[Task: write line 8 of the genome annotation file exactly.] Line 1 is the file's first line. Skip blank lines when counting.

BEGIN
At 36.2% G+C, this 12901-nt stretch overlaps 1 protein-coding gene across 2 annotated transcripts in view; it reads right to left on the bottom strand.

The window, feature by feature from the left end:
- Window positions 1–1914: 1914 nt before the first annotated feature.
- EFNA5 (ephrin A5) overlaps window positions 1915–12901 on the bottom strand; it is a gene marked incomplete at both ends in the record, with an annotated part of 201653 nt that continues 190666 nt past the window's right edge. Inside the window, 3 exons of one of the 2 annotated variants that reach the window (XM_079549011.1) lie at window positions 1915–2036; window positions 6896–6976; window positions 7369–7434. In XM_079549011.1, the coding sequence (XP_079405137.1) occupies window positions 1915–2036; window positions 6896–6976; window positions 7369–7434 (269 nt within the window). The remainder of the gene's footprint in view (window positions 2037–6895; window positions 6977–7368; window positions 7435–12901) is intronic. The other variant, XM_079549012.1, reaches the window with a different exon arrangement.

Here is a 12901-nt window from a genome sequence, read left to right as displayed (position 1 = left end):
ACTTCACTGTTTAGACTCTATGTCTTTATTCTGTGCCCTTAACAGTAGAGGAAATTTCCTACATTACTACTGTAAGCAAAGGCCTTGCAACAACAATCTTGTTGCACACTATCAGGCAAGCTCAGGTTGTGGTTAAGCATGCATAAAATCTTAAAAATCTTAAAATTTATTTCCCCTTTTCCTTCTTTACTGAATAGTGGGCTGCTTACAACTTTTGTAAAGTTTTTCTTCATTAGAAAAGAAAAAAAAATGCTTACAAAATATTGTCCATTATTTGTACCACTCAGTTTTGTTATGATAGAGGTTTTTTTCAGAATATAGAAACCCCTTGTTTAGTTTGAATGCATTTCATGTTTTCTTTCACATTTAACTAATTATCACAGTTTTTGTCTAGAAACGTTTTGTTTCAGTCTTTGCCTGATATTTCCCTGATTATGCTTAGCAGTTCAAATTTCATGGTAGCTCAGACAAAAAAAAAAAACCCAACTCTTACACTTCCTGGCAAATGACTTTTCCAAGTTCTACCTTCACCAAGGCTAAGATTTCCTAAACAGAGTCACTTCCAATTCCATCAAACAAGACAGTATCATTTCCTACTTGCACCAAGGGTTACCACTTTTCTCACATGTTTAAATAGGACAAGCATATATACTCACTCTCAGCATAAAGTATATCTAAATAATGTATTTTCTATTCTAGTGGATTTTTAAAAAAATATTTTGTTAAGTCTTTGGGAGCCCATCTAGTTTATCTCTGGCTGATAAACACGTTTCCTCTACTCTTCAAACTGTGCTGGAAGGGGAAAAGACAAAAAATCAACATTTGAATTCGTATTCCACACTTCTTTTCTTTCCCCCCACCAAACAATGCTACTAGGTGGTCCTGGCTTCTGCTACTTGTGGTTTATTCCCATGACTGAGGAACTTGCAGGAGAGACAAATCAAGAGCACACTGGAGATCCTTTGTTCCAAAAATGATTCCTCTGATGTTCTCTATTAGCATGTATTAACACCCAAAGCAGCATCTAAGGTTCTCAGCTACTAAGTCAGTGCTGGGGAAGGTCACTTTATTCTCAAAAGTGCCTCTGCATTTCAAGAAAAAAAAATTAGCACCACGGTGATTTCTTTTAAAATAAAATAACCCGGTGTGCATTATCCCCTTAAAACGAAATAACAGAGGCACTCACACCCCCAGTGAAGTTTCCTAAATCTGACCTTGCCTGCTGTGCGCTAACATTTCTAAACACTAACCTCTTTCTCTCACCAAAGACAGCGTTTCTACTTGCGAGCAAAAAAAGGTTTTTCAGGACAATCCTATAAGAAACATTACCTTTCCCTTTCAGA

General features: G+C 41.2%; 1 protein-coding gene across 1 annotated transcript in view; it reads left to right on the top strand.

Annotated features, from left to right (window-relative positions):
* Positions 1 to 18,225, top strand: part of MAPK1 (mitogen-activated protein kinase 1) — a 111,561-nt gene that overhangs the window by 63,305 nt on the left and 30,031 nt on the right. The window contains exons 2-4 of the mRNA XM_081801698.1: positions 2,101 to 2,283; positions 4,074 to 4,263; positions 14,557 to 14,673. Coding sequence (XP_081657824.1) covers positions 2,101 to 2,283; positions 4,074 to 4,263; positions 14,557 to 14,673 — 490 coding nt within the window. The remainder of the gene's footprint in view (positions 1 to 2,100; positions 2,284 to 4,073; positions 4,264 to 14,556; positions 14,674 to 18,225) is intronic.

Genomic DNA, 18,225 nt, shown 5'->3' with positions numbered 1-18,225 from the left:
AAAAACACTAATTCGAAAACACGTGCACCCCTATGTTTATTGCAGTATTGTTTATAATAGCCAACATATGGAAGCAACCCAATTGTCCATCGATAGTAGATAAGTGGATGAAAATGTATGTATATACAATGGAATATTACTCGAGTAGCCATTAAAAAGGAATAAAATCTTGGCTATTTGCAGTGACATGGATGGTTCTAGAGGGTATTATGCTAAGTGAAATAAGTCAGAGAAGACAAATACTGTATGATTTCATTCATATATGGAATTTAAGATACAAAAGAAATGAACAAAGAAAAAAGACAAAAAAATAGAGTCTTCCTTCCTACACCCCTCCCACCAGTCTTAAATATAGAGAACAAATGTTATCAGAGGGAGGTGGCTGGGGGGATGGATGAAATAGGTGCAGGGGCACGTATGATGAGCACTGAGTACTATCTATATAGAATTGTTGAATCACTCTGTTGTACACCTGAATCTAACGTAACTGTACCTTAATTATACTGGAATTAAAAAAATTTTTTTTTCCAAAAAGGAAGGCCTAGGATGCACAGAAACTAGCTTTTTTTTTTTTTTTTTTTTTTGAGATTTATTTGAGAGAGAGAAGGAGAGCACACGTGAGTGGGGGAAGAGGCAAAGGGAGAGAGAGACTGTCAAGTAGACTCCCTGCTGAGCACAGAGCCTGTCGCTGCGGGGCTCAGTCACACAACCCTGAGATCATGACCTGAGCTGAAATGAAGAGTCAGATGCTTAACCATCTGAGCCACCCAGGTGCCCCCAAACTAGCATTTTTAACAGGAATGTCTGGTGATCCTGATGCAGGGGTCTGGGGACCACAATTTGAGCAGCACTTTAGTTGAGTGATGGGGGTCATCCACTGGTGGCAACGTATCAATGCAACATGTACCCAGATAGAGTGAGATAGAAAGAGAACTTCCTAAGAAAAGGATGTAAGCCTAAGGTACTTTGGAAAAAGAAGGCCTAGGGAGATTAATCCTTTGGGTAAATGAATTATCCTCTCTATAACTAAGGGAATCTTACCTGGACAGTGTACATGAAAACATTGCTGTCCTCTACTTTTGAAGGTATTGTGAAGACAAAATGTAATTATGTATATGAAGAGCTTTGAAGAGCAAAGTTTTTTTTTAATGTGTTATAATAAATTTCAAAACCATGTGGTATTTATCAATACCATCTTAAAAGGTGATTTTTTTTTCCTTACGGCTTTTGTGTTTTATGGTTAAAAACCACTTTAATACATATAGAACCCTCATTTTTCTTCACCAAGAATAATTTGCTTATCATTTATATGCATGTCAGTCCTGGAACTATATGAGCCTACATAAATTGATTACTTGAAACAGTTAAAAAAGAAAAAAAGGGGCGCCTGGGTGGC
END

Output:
Annotated features, from left to right (window-relative positions):